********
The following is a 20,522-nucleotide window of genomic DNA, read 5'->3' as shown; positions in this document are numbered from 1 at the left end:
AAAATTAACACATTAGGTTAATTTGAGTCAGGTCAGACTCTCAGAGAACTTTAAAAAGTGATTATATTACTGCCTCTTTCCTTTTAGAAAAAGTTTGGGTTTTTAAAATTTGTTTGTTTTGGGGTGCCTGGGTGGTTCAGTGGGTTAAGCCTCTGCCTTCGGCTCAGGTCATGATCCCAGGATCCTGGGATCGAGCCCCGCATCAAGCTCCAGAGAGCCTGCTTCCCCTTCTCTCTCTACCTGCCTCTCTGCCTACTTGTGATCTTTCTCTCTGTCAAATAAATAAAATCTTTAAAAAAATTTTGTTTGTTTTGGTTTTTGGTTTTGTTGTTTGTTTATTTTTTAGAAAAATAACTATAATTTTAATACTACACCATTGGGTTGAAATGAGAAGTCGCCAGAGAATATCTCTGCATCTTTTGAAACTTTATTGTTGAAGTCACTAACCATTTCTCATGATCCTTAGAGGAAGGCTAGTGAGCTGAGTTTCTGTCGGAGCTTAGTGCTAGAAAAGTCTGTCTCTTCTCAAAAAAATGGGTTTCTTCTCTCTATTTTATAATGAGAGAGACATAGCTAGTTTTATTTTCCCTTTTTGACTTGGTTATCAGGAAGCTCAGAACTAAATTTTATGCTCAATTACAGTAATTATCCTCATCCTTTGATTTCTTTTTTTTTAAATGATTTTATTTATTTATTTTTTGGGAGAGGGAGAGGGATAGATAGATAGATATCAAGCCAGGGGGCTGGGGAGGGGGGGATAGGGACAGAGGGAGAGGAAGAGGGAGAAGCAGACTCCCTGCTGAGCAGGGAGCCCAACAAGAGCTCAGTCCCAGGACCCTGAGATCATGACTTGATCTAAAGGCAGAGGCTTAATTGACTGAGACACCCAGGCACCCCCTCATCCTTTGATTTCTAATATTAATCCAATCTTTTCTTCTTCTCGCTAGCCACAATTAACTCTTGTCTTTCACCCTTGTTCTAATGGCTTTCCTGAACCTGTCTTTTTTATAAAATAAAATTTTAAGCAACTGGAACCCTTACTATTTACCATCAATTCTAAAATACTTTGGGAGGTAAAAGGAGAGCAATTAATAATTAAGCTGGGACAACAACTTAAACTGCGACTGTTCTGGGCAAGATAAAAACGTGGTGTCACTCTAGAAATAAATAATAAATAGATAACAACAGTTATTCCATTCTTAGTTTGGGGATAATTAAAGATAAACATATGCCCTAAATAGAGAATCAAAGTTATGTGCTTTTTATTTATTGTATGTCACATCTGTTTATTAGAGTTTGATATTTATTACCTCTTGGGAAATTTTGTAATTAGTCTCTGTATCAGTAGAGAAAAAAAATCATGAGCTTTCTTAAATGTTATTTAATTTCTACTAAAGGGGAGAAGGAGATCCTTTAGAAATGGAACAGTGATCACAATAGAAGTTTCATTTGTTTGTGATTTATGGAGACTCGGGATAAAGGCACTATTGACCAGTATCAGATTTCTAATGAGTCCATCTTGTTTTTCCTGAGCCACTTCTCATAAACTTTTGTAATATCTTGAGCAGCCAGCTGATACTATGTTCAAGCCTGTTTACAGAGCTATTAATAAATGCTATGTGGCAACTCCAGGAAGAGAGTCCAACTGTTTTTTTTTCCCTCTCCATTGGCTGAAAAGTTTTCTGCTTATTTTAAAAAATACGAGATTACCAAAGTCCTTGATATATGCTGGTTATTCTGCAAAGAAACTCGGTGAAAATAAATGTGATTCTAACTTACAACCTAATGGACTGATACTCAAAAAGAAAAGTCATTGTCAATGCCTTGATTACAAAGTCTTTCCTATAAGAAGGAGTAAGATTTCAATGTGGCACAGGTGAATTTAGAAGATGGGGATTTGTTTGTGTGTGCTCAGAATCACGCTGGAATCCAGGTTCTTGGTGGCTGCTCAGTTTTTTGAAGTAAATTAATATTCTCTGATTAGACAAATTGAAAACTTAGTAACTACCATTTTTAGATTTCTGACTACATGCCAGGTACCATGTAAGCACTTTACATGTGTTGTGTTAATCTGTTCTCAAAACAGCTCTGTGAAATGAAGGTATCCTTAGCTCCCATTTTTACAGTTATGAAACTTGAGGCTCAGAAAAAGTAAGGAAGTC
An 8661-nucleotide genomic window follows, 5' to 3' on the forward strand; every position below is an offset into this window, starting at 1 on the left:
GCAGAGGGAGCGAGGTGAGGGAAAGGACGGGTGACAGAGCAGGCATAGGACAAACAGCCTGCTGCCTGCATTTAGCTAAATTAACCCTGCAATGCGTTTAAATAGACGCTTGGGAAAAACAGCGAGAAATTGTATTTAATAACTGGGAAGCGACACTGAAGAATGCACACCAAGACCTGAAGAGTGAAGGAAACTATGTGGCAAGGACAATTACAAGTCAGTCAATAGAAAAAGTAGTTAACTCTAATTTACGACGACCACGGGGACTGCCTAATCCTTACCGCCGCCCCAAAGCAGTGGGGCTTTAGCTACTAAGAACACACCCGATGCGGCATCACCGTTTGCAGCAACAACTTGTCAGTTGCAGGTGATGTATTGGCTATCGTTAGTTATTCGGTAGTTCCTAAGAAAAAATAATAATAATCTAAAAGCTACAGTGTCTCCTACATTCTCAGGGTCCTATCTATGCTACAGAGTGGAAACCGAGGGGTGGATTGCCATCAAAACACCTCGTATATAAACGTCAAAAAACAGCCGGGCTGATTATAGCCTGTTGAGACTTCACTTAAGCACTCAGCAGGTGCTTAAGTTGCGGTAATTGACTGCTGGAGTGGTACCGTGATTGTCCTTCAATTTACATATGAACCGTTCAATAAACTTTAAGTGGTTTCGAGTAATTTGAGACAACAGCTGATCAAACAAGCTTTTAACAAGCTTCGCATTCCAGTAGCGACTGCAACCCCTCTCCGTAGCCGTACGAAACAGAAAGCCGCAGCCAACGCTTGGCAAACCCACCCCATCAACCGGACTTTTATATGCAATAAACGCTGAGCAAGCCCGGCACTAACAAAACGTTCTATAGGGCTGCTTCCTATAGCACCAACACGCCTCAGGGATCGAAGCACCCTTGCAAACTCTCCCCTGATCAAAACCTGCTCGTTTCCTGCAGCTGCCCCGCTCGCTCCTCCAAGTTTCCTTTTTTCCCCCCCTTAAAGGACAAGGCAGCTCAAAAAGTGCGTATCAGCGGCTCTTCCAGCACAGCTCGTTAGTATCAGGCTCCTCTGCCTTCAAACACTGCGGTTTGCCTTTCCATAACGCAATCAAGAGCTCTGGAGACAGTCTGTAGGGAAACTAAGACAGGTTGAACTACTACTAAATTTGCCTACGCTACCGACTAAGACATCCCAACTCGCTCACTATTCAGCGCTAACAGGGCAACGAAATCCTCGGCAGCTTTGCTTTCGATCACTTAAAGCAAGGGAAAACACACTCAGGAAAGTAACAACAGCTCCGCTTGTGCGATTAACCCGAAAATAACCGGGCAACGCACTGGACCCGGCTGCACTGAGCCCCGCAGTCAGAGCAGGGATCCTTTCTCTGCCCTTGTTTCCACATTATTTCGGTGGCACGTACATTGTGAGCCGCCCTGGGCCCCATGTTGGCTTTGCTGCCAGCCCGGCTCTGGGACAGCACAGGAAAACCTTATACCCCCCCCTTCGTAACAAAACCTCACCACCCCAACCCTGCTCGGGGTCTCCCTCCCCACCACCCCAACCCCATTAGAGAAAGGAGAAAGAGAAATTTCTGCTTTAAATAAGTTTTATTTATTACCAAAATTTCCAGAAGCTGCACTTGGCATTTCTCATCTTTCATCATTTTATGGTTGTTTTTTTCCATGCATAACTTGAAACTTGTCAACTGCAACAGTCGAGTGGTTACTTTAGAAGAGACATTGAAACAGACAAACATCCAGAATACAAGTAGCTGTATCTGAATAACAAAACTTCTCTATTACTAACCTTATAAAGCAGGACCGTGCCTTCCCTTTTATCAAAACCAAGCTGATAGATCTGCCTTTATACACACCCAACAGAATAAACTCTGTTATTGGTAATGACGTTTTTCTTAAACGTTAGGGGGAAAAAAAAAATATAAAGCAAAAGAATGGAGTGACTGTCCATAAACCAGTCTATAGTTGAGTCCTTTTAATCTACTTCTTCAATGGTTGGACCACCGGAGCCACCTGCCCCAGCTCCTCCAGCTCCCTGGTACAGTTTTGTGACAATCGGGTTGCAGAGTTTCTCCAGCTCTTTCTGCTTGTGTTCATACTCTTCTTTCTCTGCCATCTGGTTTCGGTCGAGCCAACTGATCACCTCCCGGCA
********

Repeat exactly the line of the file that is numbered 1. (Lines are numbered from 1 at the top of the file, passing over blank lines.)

The following is a 20,522-nucleotide window of genomic DNA, read 5'->3' as shown; positions in this document are numbered from 1 at the left end: